There is a monster lurking in my vegetable bed. The surviving vegetables are quaking and huddling close together for safety. If I had to guess, the monster has a giant, dull but lethal machete and my cabbages were his first victims. At least that is what my overactive imagination tells me (My fourth grade teacher may have been right when she told my mother there just wasn’t something right about me).
In reality, there is no monster. Some of my cabbages have split. I am none to happy about it either. Those dang cabbages have been keeping me on edge all summer long. I had planted them late and I was certain they would bolt on me. I waited and waited and they never bolted. The weather has cooled back down and I was thought that I was in the clear. I just had to wait until they were big enough to pick.
Then today I go outside and it looks like Jason Voorhees has made a midnight run-by of my cabbages. The tender insides of cabbages laid open to slugs and any passing critter looking for a tasty snack. Oh the humanity!
No machetes did this damage. Just good old Mother Nature throwing a good old fashioned PFS (Pre Fall Season) tantrum. She’s been crying on and off for a few days and now my cabbages will pay for it.
Cabbages split because the insides grow faster than the outsides. This little phenomenon happens because of one of two things. The first is that a cabbage is over fertilized suddenly causing the insides to grow too fast.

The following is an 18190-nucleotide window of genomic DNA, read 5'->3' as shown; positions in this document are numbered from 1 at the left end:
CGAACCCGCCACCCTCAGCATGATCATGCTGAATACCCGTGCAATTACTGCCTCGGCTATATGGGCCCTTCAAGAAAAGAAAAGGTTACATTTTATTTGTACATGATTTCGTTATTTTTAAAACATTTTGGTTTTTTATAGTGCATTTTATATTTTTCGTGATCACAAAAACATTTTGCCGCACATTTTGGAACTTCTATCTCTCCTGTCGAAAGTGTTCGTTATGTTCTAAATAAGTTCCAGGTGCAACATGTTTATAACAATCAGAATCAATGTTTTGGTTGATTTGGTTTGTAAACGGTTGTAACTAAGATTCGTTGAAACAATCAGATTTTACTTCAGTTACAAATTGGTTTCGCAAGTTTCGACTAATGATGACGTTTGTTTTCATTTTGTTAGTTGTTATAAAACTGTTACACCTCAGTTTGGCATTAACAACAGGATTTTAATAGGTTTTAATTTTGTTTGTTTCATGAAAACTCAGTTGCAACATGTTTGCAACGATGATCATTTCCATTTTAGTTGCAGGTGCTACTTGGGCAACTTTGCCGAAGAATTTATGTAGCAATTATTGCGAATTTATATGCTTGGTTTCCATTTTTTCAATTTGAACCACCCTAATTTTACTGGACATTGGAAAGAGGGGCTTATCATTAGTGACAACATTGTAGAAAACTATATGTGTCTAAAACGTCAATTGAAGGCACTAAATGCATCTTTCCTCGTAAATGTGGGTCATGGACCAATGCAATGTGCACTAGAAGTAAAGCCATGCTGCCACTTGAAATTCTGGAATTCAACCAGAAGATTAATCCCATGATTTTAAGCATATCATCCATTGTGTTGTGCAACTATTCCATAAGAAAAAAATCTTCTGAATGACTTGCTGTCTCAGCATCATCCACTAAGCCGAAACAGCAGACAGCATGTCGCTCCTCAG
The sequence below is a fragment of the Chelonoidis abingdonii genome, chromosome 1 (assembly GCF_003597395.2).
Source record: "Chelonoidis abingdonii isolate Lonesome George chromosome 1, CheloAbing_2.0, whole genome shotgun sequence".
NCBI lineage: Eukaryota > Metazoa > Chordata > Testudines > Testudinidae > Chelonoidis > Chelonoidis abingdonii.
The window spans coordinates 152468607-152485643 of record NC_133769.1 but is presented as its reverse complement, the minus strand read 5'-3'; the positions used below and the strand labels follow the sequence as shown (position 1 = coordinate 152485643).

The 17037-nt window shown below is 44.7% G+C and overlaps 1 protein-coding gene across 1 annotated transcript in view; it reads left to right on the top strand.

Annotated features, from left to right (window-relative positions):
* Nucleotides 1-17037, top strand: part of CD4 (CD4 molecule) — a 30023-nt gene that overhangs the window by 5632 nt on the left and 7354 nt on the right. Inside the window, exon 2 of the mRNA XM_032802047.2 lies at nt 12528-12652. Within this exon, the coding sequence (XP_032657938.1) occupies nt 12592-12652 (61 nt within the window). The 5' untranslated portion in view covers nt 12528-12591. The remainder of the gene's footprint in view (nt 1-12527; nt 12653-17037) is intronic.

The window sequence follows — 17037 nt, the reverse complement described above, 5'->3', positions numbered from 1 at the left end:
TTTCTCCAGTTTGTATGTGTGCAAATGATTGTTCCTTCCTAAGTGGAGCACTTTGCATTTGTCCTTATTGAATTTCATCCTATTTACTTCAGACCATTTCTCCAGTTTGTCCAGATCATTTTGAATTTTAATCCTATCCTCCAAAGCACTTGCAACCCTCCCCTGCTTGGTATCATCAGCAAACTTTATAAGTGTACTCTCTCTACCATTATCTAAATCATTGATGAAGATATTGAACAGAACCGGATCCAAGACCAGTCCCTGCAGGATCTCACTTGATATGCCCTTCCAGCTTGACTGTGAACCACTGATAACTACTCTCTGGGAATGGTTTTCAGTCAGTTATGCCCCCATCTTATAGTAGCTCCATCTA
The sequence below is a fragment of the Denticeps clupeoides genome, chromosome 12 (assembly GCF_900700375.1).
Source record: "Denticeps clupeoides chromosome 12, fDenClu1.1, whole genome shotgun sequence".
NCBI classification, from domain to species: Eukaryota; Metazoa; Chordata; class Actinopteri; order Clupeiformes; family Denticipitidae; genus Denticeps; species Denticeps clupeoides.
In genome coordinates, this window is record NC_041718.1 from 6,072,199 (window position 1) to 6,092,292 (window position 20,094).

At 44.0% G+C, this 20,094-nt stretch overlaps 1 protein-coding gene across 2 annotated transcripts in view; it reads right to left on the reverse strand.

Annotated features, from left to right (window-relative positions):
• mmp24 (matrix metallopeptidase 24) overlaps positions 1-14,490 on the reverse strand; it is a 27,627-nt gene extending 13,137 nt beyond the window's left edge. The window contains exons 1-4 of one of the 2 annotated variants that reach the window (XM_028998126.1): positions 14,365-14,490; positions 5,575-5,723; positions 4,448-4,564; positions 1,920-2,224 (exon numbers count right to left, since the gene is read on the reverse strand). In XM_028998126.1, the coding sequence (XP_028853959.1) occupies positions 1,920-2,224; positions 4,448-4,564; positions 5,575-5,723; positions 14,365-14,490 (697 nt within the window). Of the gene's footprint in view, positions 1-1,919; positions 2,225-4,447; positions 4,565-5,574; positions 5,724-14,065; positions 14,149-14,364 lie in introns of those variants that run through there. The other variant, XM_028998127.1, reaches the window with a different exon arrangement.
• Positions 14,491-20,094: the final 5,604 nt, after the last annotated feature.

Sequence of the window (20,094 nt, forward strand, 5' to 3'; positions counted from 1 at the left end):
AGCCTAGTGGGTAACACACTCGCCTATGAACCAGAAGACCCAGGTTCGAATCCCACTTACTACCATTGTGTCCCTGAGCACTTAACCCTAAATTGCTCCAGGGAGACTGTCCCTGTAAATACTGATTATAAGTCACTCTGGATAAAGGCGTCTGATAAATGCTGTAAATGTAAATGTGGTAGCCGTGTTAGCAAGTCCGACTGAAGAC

The other and more common reason a cabbage head may split is when the cabbage has grown just about as much as it can and the plant then gets an influx of water. This causes the inside leaves to grow faster than outside leaves and that leaves you with cabbage carnage.
But never fear, you have a solution to this problem. Pick your cabbage. If you pick the cabbage when the head is firm and full, it won’t have a chance to split. Hmm… I suppose that can kind of puts a damper on the whole “I just want it to get a little bigger” camp that got me in this mess in the first place.
Well how about this then. Pick your cabbage up and put it back down. Don’t look at me like that. I am not making this up. If you start to see a bit of cracking or if you suspect that your cabbage may try to split before you are ready to eat it, lift the entire cabbage plant out of the ground and then place it back into the ground. Some sources even recommend picking it up, turning it a half turn and then setting it back down.
The reason that this works is because some of the roots get snapped in the process. This will limit the amount of water your cabbage can take up but will still allow the cabbage to take some water up through the remaining roots and keep the cabbage alive… just barely. This is not a long term solution. It is meant to give you a few days more to figure out exactly what you did with Great Aunt Bertha’s Cole Slaw recipe.
As for my remaining cabbages, I have lifted and twisted. I don’t let my kids watch horror films and I am certainly not going to let them think that brutal cabbage slashing is going on in my back yard.